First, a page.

Featured Research

from universities, journals, and other organizations

Particularly dangerous Salmonella discovered

Date:
April 18, 2012
Source:
University of California - Santa Barbara
Summary:
Researchers have discovered Salmonella bacteria that are up to 100 times more capable of causing disease. Their findings may help prevent food poisoning outbreaks that continue to plague public health and the food industry.

Salmonella typhimurium (red) invades cultured human cells in this color-enhanced scanning electron micrograph.
Credit: Rocky Mountain Laboratories, NIAID, NIH

UC Santa Barbara researchers have discovered Salmonella bacteria that are up to 100 times more capable of causing disease. Their findings may help prevent food poisoning outbreaks that continue to plague public health and the food industry.

Related Articles


These "hypervirulent" bugs can override vaccines and pose a risk to food safety -- and mitigation efforts are currently under way.

Previous strategies to find the more dangerous bugs were unsuccessful since they behave like a "Trojan Horse" -- exposing their weapons only when causing disease -- but looking much like their less-virulent cousins in the environment.

Now that scientists know what to look for, they are developing methods to discriminate them from their less-virulent cousins. The researchers have been successful in forcing the bacteria to reveal their weapons in the laboratory -- the first step in combating them.

Salmonella, found virtually everywhere, is the most common cause of foodborne illness in the United States. According to the researchers, the emergence of more powerful strains could eventually overtax the current public health system, which regularly deals with outbreaks from tainted food. Currently, the system is coping with an outbreak that has sickened more than 100 people in 20 states.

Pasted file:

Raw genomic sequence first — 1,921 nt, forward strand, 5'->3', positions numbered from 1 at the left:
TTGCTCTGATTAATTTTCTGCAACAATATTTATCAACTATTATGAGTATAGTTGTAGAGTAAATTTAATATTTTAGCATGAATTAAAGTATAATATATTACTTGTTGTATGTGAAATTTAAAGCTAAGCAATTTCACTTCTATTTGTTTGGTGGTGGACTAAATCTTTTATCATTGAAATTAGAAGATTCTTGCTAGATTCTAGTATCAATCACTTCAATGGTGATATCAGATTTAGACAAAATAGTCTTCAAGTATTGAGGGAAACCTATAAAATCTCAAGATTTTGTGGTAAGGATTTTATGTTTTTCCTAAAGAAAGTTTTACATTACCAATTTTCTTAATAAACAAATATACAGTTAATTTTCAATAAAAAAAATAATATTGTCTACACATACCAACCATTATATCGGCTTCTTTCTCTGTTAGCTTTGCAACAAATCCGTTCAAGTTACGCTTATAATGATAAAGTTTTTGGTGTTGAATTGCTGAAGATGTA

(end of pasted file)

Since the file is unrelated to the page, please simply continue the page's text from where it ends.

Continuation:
Humans usually get Salmonella food poisoning from eating contaminated beef, chicken, eggs, fruits, or vegetables. The threat is exacerbated when these foods are not cooked. And Salmonella control efforts are expensive: Recent estimates place this cost at up to $14.6 billion annually in the U.S.

"Now that we have identified the problem -- and potential solutions -- we just need to get to work," said Douglas Heithoff, lead author of the paper.

This study was launched with support from The G. Harold & Leila Y. Mathers Foundation, which then leveraged additional funding from the U.S. Department of Agriculture, National Institutes of Health, U.S. Army, and Santa Barbara Cottage Hospital Research Program.


Story Source:

The above story is based on materials provided by University of California - Santa Barbara. Note: Materials may be edited for content and length.


Journal Reference:

  1. Douglas M. Heithoff, William R. Shimp, John K. House, Yi Xie, Bart C. Weimer, Robert L. Sinsheimer, Michael J. Mahan. Intraspecies Variation in the Emergence of Hyperinfectious Bacterial Strains in Nature. PLoS Pathogens, 2012; 8 (4): e1002647 DOI: 10.1371/journal.ppat.1002647

Cite This Page:

University of California - Santa Barbara. "Particularly dangerous Salmonella discovered." ScienceDaily. ScienceDaily, 18 April 2012. <www.sciencedaily.com/releases/2012/04/120418135142.htm>.